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Defined Benefit Plan
What’s the difference between a defined benefit plan and a defined contribution plan?
A defined-benefit plan guarantees a specific benefit or payout upon retirement. The contributions needed to meet this specified amount at retirement are tax deductible and can allow business owners to make large, tax deductible contributions into their own plans during their high income years. As individuals plan for retirement, it’s important to understand the difference between these two benefit plan types.
A defined-benefit plan guarantees a specific benefit or payout upon retirement, the benefit may be a set amount or may be calculated according to a formula that factors in years of service, age and average salary. The employer typically funds the plan in a tax-deferred account by contributing a regular amount to the plan.
A defined contribution plan sets the limits both employees and employers are permitted to contribute funds into a defined contribution plan. Employer contributions are usually formula based. For example, the level of the employer’s contributions might be a function of the employee’s salary, their age, and years of service with the company. A new employee, that is also relatively young, might receive an annual employer contribution equal to 2% of their salary. An older employee, with 30 plus years of service, might receive a contribution closer to 12% of their salary.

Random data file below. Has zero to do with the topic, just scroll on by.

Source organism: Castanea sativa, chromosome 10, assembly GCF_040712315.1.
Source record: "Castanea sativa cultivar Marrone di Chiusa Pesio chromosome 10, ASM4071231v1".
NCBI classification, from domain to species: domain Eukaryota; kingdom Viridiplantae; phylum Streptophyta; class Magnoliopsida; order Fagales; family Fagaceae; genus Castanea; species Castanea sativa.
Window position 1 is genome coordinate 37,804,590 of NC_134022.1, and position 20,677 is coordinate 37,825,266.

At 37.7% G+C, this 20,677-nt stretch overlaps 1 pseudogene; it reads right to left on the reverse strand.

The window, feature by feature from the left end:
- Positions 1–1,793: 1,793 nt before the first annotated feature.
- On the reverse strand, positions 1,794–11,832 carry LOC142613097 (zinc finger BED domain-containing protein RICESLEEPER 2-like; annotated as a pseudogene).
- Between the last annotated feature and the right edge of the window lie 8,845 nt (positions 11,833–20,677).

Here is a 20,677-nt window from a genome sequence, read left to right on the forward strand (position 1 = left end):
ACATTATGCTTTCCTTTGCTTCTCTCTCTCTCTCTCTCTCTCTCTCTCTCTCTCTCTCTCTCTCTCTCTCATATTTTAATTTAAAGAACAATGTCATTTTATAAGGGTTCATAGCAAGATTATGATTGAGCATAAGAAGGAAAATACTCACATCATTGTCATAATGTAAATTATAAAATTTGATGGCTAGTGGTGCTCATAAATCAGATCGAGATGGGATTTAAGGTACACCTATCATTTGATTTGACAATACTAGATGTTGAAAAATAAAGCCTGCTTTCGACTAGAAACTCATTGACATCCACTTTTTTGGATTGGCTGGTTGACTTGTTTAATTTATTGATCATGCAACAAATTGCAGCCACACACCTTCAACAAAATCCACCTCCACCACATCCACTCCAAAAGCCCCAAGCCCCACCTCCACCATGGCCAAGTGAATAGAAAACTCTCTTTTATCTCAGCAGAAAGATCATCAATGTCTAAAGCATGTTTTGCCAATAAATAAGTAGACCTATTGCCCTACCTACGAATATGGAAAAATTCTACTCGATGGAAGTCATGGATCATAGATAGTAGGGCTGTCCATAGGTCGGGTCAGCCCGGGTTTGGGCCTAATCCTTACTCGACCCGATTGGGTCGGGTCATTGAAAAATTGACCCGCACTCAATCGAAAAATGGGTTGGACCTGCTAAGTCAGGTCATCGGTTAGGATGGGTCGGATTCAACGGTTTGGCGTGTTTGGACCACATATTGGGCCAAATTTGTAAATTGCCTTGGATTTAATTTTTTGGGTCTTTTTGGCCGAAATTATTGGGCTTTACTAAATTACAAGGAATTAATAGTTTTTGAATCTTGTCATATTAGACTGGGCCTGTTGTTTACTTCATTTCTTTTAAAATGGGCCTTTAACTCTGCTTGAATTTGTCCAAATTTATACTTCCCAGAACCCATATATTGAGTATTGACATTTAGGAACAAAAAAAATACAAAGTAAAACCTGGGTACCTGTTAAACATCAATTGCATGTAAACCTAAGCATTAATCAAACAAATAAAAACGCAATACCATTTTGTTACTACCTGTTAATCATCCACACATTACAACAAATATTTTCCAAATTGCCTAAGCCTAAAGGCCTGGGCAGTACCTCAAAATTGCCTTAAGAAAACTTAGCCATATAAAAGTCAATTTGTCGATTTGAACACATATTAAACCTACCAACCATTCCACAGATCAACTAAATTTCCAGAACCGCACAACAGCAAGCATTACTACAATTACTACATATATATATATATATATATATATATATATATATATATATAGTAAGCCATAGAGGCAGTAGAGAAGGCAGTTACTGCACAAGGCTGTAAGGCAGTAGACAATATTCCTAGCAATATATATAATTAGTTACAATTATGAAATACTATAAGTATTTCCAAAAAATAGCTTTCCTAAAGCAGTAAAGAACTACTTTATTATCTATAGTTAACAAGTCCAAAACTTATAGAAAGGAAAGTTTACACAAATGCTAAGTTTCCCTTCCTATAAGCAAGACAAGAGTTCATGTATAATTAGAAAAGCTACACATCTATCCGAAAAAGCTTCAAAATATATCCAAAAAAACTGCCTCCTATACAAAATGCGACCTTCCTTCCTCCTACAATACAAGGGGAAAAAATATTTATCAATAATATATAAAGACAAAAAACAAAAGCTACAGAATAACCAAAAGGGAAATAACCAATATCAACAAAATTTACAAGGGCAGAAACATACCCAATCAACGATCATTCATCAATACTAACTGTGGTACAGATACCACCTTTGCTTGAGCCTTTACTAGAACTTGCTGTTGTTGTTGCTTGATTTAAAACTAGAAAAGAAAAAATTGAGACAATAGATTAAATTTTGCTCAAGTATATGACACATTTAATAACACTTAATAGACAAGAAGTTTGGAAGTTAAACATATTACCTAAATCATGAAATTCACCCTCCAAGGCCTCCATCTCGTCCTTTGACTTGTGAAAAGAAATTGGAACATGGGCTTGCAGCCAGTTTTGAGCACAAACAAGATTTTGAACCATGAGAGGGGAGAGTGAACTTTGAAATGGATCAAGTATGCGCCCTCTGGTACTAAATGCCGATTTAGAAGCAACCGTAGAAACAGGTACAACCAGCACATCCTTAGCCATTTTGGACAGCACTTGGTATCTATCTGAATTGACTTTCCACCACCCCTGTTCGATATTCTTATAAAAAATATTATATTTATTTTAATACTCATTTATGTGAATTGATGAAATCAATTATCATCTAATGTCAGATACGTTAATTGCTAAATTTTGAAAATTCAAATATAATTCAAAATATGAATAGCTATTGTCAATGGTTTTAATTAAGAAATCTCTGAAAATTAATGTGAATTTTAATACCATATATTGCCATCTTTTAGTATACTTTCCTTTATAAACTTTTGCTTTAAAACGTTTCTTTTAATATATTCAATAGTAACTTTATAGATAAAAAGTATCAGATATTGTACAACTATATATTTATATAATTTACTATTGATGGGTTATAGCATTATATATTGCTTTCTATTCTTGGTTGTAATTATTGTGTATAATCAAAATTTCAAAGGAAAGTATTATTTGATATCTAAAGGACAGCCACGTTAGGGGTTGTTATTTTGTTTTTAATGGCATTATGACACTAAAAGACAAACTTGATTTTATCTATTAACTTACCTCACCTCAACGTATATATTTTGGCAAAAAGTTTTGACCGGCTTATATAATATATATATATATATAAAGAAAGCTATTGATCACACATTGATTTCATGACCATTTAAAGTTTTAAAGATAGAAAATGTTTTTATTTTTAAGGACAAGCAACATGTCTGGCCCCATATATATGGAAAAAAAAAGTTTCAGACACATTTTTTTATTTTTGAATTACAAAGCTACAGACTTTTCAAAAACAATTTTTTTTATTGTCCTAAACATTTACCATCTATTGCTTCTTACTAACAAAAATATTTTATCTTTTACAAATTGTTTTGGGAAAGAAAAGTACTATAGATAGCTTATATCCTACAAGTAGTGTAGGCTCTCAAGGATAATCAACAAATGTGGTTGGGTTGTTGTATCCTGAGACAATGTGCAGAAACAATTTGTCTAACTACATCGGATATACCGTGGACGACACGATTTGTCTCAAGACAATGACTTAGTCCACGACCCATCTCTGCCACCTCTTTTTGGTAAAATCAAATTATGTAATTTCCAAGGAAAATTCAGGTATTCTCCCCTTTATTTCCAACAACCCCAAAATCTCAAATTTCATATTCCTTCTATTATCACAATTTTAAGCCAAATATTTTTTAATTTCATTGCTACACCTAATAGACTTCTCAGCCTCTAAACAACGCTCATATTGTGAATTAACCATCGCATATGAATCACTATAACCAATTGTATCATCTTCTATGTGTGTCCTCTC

To summarize the difference between defined contribution and benefit plans:
- Employees and employers can provide funding to defined contribution plans. While the employer contributions are formula-driven and guaranteed, retirement income will depend on the performance of the fund’s investments.
- Employers are responsible for supplying all funding to defined benefit plans. The employee’s retirement income is both formula-driven and guaranteed.
Obviously, a defined benefit plan can be a much better deal for a business owner in their high income years, as these plans differ from regular defined contribution plans, (401k’s, SIMPLES, SEP’s, and other hybrid qualified retirement plans) in that the tax deductible contributions are determined by the actuarially calculated value desired at retirement, rather than setting the maximum limit one can contribute and deduct per year.
You can establish a defined benefit plan if you:
- Are a business of any size
- Have an enrolled actuary determine the funding levels
Pros and cons
- Substantial benefits can be provided and accrued within a short time; even with early retirement
- Employers can contribute (and deduct) more than under other retirement plans
- Plan provides a predictable benefit
- Vesting can follow a variety of schedules from immediate to spread out over seven years
- Benefits are not dependent on asset returns
- Plan can be used to promote certain business strategies by offering subsidized early retirement benefits
- More administratively complex plan
- An excise tax applies if the minimum contribution requirement is not satisfied
- An excise tax applies if excess contributions are made to the plan